Joe-Friday.257145106_std“Jesus loves me-this I know, For the Bible tells me so”

– “Jesus Loves Me” by Anna Bartlett Warner

“Mmm – but she blinded me with science—And failed me in biology”

– “She Blinded Me with Science” by Thomas Dolby

Last week, I wrote “Why Same Sex Marriage Probably Fails” in an effort to discuss the separation of civil marriage from religious marriage. One being a civil right now granted by the SCOTUS and the other a sacrament or ordinance of a particular religious organization. Some religious organizations are particularly nervous they will be forced by the US government to perform religious marriage ceremony for those they object to, namely same sex couples.

As a fairly strongly believing Latter-day Saint, I am not dismayed by the SCOTUS ruling as I see the separation of civil and religious marriage as a logical step. In many countries, it’s already that way.

But that is not what this post is about.

Within the last few days, we had a very interesting post by Chris Harrison entitled A Response to the Letter Read in Wards Last Sunday. The post is a dialog about the First Presidency letter about same sex marriage that began in the BYU Daily Universe (DU). After a spirited dialog, the DU took it down and it was transferred to Facebook. The post was reproduced in its entirety on Wheat and Tares.

Chris essentially answered the question, “Did your ward read the letter last Sunday? What were the reactions?

Chris’s main response was that the policy in the letter is wrong. And away when the discussion. It continued in the comments section of the blog post. Back and forth between God’s laws and nature’s laws.

But that’s not what this post is about.

In any discussion by opposing sides, statements often get thrown around as fact and indisputable, whether they, in reality, are or not. We see it all the time. Such as during the debate over the Battle Flag of the Army of Northern Virginia, commonly known as the Confederate flag or the Stars and Bars. One side argued that it is a racist symbol of slavery and the other that it is merely a symbol of Southern pride. Those that often chose the latter position fail to recognize the actual history of the flag, the real reason the Civil War was fought and how the flag has been used in the past 60+ years to promote segregation and racist ideology. The former argument made mostly by folks who have not been subject to slavery or segregation, so for them it is a historic symbol, more than an actual one.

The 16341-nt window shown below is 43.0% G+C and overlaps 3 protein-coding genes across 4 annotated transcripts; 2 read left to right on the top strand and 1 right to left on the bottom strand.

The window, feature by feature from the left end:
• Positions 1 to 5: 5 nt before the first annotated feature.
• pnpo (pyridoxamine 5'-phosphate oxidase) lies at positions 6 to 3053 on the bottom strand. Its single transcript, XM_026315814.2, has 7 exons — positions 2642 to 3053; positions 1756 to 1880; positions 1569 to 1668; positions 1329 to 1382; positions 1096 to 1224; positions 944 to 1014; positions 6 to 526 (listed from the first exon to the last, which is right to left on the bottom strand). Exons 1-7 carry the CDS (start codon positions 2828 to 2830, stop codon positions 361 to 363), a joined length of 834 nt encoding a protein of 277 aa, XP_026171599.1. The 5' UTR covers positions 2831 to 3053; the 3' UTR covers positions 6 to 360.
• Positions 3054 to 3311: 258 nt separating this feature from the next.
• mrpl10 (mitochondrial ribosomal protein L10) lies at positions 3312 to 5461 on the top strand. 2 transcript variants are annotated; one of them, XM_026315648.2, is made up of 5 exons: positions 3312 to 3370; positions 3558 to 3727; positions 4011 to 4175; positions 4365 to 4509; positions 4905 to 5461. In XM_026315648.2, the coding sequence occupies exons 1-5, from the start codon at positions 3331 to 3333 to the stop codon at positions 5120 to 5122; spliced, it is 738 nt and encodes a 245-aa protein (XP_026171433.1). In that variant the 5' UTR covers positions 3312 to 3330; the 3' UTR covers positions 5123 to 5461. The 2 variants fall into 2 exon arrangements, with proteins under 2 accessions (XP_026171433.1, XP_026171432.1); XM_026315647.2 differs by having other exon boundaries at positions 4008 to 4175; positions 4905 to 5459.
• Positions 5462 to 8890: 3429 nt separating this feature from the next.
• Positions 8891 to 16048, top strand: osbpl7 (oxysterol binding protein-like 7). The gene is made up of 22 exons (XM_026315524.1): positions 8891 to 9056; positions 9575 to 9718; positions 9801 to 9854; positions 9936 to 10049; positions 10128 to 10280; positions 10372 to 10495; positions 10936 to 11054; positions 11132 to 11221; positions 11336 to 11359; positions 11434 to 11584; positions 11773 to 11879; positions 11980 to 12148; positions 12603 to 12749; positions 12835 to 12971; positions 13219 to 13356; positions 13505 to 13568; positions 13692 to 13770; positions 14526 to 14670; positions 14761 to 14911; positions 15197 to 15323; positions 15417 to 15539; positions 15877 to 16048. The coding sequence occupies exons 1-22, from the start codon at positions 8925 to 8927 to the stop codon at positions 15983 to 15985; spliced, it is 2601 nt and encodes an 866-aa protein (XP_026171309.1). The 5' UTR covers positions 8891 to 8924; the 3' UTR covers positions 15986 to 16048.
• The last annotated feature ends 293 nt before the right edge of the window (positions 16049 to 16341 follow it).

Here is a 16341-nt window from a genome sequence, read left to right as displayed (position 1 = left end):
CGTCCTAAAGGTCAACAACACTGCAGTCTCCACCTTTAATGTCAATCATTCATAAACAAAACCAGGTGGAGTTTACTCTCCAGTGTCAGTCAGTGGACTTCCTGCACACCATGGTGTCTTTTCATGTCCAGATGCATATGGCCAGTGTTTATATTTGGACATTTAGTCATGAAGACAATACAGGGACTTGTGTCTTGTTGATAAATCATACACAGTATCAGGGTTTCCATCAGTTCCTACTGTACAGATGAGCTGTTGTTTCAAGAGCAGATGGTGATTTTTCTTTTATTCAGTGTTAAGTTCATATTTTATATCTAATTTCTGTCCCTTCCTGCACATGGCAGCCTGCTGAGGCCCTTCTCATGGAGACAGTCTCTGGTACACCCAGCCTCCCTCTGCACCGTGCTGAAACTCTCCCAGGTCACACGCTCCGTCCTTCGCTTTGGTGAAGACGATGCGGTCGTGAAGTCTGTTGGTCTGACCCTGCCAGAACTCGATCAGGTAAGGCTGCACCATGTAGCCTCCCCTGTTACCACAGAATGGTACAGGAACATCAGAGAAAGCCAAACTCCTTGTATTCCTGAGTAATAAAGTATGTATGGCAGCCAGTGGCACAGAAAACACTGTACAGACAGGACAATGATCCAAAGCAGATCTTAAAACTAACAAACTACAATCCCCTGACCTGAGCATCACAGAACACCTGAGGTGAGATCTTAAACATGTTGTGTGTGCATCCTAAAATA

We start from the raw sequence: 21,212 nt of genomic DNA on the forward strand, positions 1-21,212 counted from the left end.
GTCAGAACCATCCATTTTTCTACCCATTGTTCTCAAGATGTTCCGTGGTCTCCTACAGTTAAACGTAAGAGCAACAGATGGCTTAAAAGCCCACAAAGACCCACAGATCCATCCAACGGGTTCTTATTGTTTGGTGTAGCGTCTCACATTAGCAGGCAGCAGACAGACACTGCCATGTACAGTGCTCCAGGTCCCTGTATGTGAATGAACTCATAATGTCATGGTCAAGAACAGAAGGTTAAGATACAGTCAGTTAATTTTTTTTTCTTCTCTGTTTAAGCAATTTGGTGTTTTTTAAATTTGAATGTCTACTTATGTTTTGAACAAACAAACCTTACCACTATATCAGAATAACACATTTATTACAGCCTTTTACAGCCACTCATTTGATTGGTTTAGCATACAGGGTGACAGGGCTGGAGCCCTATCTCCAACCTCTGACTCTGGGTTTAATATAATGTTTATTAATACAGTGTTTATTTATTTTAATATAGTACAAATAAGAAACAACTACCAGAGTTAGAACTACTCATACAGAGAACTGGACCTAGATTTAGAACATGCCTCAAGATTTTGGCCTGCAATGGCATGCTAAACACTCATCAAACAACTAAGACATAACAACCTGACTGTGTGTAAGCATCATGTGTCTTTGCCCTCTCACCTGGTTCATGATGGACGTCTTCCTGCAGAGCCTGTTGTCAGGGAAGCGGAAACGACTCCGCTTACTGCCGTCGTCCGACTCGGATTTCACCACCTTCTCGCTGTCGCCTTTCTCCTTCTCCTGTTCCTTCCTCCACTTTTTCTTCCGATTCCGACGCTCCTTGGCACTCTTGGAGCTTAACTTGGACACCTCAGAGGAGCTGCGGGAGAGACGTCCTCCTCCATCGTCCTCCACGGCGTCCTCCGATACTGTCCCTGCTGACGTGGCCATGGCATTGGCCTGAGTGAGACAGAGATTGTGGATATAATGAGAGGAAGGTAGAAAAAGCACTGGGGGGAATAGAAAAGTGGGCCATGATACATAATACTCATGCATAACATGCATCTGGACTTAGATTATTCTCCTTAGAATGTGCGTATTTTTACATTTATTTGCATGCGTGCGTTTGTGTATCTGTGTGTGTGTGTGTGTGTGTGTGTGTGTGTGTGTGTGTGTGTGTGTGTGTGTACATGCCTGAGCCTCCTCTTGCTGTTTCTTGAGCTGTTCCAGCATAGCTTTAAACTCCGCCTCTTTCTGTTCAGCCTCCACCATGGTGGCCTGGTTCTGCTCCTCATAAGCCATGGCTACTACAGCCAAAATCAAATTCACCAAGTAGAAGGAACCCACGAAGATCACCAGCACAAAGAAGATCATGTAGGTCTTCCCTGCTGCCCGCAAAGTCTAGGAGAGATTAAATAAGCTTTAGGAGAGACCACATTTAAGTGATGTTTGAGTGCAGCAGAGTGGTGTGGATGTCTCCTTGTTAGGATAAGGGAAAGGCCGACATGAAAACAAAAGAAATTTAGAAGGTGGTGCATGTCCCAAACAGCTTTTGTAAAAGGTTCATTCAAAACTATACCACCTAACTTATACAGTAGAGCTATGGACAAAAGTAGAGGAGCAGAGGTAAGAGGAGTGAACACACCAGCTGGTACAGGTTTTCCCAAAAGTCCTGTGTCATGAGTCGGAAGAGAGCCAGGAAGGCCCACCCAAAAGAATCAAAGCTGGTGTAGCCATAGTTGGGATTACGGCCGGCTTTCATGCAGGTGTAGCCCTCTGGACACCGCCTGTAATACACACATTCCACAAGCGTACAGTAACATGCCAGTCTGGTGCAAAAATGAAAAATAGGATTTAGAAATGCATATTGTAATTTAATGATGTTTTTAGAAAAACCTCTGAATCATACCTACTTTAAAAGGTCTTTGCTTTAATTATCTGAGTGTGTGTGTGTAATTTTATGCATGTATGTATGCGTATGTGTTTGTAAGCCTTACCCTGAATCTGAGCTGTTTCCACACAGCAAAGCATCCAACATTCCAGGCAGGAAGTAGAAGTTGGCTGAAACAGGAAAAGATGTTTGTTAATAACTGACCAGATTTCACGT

In the discussion on Chris’ post, the main points go back and forth between the truthfulness of the LDS Gospel and Doctrine and the truth about love and biology. At least that is how I see it.

Let me say here that I am of the opinion that our collective knowledge of the Gospel, the Plan of Salvation and the Atonement could fill a thimble compared to the knowledge we don’t currently have. And likewise, the scientific knowledge we have about the biology of the human species, how it really works, and why certain anomalies and/or defects occur is equally as poor.

So much of the argument which is given as fact is really hope, faith and belief whether you are talking religion or science.

In the comments, there was a discussion of the term defect as it pertained to homosexuality. I realize that can be quite offensive to some. On the other hand, I am quite comfortable talking about my own birth issue as a defect because it was a physical one (Read my prior post about it here). Some have argued that because it happened in nature, it is natural and therefore correct, while some might argue that God made us a certain way while others that God does not make us a certain way.

The trouble with both of those arguments is 1) we really don’t know what role God plays in each individual birth, whether He elects people to have certain attributes, positive or negative or “let’s nature run its course.” 2) While we have an idea what we expect a normal person should be like, we have no real answer for why there are certain anomalies, physical defects, mental proclivities, etc.   I am not referring to very well documented things like eye color, which can be traced back specifically to genetic pairing that we all learned about in first year biology. But really hard core things like sexual orientation, which has no real proven causality

For example, from a religious point of view, part of the reason we are here is to multiply and replenish the earth (procreate) and biology supports the idea that it takes a man and a woman to naturally accomplish that task. However, some men and some women are born without the ability to provide their portion of the procreative process. Is that normal or an anomaly? And now, medical science has the ability to create life from the component parts of a male and female, essentially bypassing the “normal process.” Is that condoned by God since He let it happen?

So I guess my bottom line here is that one cannot always separate our facts from our beliefs because one person’s absolute fact may just be an opinion. This conclusion correlates very well with my belief that science is as much a set of beliefs as religion. I say this simply because in the grand scheme of things, science hasn’t proven much of anything about us as a human species. And in some ways, religion attempts to fill in the gaps.